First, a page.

Amma, let us hear your voice

4 June 2002, San Ramon, CA

Today was the first day of programs at Amma’s San Ramon ashram.

Amma in San Ramon, California, USA

Before Amma began giving satsang this evening, She asked if it would be enough if She simply answered any questions Her children might have, rather than giving a discourse as She usually does at the beginning of a program. One might have thought that Amma’s children would jump at such an opportunity. And a few did. But the majority of the crowd seemed to want a traditional satsang. Amma feigned dismay, though of course we know that She is beyond preferences.

Laughing, She said that Her children have heard many spiritual discourses, and we already have an intellectual understanding of spirituality. Thus, She warned that anything She said would be a repetition of what we have already heard. Still, the majority seemed in favour of a satsang.

Remember that most of Amma’s Western children cannot understand a word She says. Amma speaks in Her native tongue Malayalam, and, here in the United States, Swamiji translates Her words into English, a language most of us can understand perfectly. Then we can laugh at Her jokes and meditate on Her teachings. And if we have seen Amma a number of times, as many of us have, it is a message we have heard, one way or another, many times. Being Truth, how much can Amma’s message change?

But there is another part of this process, beyond the translation, beyond words. Because Amma does talk to us Herself, even though we cannot understand. And for those few minutes, in between translations, we have nothing to do but listen to the sound of Her voice, speaking in a language we cannot understand. And some of us will watch Amma’s dynamic, charming expressions and Her animated gestures as She speaks, but some of us will close our eyes and just listen. And we are like new-born infants, who do not grasp the meaning of the words our Mother speaks to us, but we know that because She is speaking to us, She loves us. And the sound of Her voice, for those of us who do not understand Malayalam, conveys only one meaning: the fact of Her love.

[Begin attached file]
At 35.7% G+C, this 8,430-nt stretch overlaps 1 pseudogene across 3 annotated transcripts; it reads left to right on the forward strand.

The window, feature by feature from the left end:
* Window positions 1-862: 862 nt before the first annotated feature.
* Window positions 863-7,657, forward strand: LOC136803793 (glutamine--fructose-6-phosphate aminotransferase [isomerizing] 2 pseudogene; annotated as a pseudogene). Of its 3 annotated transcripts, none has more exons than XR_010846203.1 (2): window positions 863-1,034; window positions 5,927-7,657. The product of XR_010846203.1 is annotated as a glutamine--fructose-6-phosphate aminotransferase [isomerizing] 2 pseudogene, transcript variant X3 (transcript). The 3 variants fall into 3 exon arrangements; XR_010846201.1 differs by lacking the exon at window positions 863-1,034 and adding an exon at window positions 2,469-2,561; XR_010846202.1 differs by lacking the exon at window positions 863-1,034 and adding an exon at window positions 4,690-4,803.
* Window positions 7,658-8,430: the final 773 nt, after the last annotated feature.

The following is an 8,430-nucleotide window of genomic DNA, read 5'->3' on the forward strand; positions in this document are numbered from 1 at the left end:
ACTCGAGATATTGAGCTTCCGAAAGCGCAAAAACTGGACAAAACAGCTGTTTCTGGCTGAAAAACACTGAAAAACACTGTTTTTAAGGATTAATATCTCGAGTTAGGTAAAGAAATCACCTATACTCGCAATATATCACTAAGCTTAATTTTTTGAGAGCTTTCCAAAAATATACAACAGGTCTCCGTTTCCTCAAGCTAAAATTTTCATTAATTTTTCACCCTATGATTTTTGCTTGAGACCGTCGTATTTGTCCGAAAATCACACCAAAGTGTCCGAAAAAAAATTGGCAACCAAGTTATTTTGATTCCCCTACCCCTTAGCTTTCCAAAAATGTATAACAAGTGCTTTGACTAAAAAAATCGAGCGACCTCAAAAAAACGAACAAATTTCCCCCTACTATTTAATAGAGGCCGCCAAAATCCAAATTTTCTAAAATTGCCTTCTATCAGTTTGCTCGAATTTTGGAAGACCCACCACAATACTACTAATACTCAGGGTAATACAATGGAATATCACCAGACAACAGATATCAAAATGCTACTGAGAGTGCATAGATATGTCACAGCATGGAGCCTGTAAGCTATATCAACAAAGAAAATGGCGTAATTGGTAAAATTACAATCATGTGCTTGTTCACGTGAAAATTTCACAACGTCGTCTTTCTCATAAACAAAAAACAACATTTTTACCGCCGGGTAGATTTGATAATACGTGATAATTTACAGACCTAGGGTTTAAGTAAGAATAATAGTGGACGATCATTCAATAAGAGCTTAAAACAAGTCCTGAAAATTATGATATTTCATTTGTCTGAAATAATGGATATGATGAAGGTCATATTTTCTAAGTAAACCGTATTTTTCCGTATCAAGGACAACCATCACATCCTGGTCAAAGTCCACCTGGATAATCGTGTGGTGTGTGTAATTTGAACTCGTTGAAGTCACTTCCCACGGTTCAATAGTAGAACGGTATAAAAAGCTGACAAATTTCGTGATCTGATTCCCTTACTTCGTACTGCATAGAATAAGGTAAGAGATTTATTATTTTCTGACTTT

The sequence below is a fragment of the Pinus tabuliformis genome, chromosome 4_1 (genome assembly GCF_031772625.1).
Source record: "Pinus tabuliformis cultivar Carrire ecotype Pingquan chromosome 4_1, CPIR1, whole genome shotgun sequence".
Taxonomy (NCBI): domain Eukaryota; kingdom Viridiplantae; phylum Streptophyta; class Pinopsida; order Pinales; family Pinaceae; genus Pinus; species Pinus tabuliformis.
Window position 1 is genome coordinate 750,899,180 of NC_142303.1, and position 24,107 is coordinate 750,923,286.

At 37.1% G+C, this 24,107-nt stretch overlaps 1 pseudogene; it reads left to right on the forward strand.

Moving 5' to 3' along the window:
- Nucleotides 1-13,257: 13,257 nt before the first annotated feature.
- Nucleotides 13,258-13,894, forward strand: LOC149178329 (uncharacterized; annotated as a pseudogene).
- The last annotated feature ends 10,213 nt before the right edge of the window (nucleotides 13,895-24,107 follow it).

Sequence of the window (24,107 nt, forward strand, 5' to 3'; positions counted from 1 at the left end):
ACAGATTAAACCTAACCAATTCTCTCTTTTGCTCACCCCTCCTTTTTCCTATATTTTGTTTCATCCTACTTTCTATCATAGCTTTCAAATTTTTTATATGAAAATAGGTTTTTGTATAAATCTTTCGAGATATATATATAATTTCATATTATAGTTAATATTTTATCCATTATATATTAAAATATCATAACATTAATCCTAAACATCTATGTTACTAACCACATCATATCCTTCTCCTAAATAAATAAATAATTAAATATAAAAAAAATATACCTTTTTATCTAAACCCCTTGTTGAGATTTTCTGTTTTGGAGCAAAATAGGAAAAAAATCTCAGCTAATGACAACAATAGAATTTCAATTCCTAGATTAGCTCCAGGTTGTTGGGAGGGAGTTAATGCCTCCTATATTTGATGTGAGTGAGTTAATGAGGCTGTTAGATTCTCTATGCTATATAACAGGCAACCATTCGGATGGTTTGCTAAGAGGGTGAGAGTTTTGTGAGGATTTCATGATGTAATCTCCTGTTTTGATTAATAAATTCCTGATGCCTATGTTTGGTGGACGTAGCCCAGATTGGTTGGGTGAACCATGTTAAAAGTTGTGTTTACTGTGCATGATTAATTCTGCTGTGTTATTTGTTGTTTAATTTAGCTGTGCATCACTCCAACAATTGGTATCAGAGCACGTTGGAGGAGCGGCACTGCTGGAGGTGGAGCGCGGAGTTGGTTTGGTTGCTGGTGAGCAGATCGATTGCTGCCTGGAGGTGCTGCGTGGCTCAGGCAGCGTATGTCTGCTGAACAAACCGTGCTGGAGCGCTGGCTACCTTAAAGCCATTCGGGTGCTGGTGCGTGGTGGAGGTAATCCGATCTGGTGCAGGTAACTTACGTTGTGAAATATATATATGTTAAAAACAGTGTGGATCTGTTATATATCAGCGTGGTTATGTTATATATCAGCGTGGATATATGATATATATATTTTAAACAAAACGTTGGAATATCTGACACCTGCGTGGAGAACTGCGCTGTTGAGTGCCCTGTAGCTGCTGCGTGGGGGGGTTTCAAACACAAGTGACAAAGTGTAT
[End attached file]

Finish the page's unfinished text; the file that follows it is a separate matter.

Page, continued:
And so when She asks us if we don’t want to hear the same things over again, many of us protest. Because many of us have not seen Her for months or even the best part of a year. And across those long, cold months of Her absence, it was Her voice that we missed, that we forgot how to hear in our own hearts. And so it is that we say, no Mother, tell it to us again. Say anything, Amma, but let us hear your voice.